Bailout Isn't Just For Wall Street Anymore
WASHINGTON - After a bruising battle to get it through a doubting Congress, the Bush administration's $700 billion Wall Street rescue plan to purchase distressed mortgages and other bad assets has morphed into something else entirely.
Today the Emergency Economic Stabilization Plan, signed by President Bush on Oct. 3, involves the government taking direct equity stakes in banks, and at least one bank used the money to buy a rival. The taxpayer money's also expected to be used to buy stakes in life insurance companies, and may soon even go to help two struggling Detroit automakers merge.
In short, what once was disparagingly referred to as bailout for Wall Street now looks like a broader bailout of all sorts of troubled businesses. Some lawmakers and outside analysts question whether that's serving the public interest as intended - or whether it's becoming a taxpayer-financed giveaway to favored firms.
"I could say I told you so," said Rep. Joe Barton, R-Texas, who helped lead a revolt against GOP leaders and sunk the $700 billion plan on its first pass. "It was so open-ended and we put so little accountability into it, they can basically do whatever they want to with the money."
Lawmakers in both parties worried when the Treasury Department announced on Oct. 14 that $250 billion of the $700 billion plan would be used to inject cash directly into troubled banks. That pushed Treasury's previous emphasis on purchasing troubled mortgage assets to the back burner.
Some $125 billion was used to take equity stakes in the nine largest U.S. banks, and now lenders across the nation can ask, through Nov. 14, for more. At least a dozen other banks have done so.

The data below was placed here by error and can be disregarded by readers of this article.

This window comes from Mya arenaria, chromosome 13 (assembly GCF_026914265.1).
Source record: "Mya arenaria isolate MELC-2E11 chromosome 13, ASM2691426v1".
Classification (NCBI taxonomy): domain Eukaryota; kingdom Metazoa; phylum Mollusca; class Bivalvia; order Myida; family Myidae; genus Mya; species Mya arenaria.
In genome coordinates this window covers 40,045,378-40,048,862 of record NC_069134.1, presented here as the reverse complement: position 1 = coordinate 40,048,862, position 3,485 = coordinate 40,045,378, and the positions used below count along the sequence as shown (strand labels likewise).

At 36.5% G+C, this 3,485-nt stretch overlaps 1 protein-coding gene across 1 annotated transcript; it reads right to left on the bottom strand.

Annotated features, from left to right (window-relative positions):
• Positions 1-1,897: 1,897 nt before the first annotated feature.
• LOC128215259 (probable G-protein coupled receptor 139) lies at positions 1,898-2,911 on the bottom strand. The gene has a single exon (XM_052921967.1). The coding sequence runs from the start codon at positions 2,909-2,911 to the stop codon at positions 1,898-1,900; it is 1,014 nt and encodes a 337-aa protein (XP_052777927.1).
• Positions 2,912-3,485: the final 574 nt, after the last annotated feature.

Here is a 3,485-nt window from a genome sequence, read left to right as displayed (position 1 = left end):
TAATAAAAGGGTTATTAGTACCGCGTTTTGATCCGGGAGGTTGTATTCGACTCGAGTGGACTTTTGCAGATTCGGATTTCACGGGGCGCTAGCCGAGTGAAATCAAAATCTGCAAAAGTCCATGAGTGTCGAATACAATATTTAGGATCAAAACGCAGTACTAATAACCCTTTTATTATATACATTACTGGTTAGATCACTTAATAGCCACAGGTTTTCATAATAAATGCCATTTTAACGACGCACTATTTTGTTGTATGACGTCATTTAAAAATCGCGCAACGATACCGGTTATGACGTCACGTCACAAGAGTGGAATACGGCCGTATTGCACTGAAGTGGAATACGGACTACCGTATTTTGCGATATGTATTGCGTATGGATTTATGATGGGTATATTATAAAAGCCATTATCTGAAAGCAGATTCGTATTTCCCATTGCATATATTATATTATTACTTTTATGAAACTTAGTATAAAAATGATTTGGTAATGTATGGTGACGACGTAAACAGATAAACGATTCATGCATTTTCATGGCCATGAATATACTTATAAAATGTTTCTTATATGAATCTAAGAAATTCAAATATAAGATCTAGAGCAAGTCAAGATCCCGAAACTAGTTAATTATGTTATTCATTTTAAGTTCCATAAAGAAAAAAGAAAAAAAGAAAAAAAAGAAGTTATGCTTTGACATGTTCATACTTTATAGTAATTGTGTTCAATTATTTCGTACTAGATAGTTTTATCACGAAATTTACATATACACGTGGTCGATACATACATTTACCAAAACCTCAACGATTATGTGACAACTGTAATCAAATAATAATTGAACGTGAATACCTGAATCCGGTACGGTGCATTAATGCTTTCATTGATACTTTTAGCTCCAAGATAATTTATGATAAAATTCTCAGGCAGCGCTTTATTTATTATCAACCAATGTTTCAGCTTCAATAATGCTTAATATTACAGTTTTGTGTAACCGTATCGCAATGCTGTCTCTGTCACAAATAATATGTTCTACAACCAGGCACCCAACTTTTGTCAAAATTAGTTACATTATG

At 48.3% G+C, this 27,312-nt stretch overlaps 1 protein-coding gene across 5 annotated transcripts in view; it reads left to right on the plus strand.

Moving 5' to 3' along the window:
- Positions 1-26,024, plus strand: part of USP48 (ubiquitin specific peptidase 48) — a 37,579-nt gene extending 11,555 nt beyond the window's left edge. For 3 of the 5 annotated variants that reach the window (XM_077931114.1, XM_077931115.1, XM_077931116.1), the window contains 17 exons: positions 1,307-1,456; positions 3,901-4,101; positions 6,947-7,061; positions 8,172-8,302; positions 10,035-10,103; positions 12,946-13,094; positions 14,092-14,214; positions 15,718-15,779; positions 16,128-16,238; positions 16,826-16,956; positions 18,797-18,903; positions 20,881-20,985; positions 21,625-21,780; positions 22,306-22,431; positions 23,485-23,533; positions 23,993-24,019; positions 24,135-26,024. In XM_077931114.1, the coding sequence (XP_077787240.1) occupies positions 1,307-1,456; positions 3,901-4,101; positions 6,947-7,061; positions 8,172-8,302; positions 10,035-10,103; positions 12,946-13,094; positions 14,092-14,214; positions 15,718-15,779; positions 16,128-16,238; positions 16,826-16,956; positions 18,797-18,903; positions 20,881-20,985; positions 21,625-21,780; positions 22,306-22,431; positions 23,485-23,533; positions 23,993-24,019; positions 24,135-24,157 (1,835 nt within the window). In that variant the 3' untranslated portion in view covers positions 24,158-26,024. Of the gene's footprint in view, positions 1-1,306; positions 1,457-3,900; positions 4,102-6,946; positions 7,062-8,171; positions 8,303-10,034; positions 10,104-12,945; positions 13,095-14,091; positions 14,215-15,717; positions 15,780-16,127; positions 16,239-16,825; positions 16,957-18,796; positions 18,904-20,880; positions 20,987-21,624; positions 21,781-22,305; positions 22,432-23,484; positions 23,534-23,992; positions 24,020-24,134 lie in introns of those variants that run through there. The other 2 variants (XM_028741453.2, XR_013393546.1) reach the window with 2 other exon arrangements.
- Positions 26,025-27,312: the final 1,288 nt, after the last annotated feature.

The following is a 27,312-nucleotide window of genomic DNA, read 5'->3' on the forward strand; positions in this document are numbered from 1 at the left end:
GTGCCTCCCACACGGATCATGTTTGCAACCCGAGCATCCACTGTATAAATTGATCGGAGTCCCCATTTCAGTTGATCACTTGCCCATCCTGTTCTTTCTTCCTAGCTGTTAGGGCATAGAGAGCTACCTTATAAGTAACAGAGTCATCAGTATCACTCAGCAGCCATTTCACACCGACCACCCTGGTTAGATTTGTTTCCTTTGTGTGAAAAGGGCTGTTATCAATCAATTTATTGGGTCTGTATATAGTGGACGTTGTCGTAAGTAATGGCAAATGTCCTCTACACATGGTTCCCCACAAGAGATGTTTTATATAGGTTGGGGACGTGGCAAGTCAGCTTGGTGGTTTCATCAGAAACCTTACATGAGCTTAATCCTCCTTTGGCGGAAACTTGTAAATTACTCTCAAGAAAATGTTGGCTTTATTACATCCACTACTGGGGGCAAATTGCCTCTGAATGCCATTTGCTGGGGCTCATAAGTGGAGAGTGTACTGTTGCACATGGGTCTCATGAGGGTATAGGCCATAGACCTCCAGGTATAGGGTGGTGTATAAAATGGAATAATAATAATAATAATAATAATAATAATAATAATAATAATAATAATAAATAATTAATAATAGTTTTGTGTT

In an interview with McClatchy, Massachusetts Rep. Barney Frank, the House Financial Services Committee chairman, who shepherded the legislation through Congress, disagreed that the plan has morphed beyond its original intent.
"Buying equity was always in the plan," he insisted. Still, he said he'd hold a Nov. 18 hearing to look at some of the developments that are troubling other lawmakers.
Among them is the fact that Pittsburgh-based PNC Financial Services used some of its $7.7 billion in taxpayer money to purchase Cleveland-based lender National City for $5.8 billion on Oct. 24.
That raised a question: Did the taxpayer money spur more lending, as the plan was intended to do, or did it just let one strong bank, PNC, get stronger by absorbing a weaker rival?
Some experts think that's just fine.
"I think it is very positive if it's a healthy bank buying a weak bank, and it's an all-stock deal," said Bert Ely, an expert on banking regulation. PNC's purchase of National City was in the taxpayer interest because it promoted an orderly and needed consolidation in the banking sector, he said.
However, on the same day as the PNC deal, the American Council of Life Insurers confirmed that Treasury was considering giving cash to some big insurance companies whose failure could pose risks to global finance.
"The purpose (of the rescue plan) is not to sell life insurance policies," Frank acknowledged, noting that Treasury hadn't told him that it might take stakes in insurers, too.